Link: Toy Fair ’07: Is it cool to like science now?

"Just think about it: maybe the apparent lapse in American kids’ interest in science and engineering could be reversed by the popularity of online videos depicting wacky prank-experiments where kids blow things up, rewire gadgets and ‘pimp out’ vehicles. Clearly, science doesn’t have to be relevant for it to be cool."

The piece covers a surge in science toys being introduced at this year’s Toy Fair. I read this article thinking it would be good to link to over on Kid Scientist, but but the time I got to the end I wanted to slap somebody. The writer (Caroline McCarthy of CNET News.com) seems to imply that science education necessarily needs to be boring or else it’s not "relevant". Confidential to Caroline: making science seem cool to kids is an incredibly difficult job, most of our educators have been sucking mightily at it for a generation now, and "relevant" (whatever that means) versus "cool" is a totally false dichotomy.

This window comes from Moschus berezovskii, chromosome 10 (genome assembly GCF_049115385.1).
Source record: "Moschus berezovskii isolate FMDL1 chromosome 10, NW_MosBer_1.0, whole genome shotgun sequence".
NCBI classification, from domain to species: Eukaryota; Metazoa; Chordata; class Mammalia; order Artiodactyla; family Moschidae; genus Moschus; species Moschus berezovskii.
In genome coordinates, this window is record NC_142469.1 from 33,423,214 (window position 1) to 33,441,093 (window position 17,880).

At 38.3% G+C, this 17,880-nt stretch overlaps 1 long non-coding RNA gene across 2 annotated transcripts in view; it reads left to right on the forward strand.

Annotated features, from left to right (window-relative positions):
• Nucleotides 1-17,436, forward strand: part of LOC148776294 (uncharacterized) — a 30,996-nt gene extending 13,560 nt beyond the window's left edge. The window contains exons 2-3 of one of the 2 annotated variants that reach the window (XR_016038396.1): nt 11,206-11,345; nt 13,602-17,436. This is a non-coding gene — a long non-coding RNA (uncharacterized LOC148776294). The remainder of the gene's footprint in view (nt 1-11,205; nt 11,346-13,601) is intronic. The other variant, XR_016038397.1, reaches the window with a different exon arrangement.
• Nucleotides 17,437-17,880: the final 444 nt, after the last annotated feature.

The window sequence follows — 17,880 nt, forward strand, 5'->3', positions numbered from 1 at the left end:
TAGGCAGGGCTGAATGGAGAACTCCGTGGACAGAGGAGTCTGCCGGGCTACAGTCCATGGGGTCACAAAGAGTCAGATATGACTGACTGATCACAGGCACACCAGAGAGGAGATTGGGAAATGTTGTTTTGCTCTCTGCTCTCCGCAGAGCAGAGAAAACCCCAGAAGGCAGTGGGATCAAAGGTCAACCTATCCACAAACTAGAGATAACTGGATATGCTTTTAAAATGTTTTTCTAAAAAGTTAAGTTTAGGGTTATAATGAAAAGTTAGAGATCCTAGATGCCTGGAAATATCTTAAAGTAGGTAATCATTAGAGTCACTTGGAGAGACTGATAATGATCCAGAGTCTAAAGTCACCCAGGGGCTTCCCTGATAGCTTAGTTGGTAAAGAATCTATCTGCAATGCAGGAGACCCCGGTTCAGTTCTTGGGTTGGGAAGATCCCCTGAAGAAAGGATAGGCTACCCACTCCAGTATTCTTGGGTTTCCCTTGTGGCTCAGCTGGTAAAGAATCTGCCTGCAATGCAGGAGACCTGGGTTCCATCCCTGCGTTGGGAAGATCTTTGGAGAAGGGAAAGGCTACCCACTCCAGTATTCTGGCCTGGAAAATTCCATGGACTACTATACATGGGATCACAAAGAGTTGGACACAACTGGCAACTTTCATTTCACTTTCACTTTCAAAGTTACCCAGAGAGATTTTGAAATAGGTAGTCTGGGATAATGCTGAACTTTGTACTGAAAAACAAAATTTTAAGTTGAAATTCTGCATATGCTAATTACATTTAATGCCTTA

If you’ve convinced yourself that something has to be boring or officially sanctioned to be intellectually rigorous, then you’ve lost the battle right there. If I have to buy my girl a "pimp my ride" engineering kit to get her interested in how engines work, then I’ll buy it for her, no question.

One of my triumphal moments as a curious kid scientist was when I was in seventh grade and we moved into a new house across town. Back in those days, we didn’t have the newfangled wireless telephones. Phones used to be connected to the house using wires, of all things, and you had to pay the phone company money to activate new phone extensions in your house.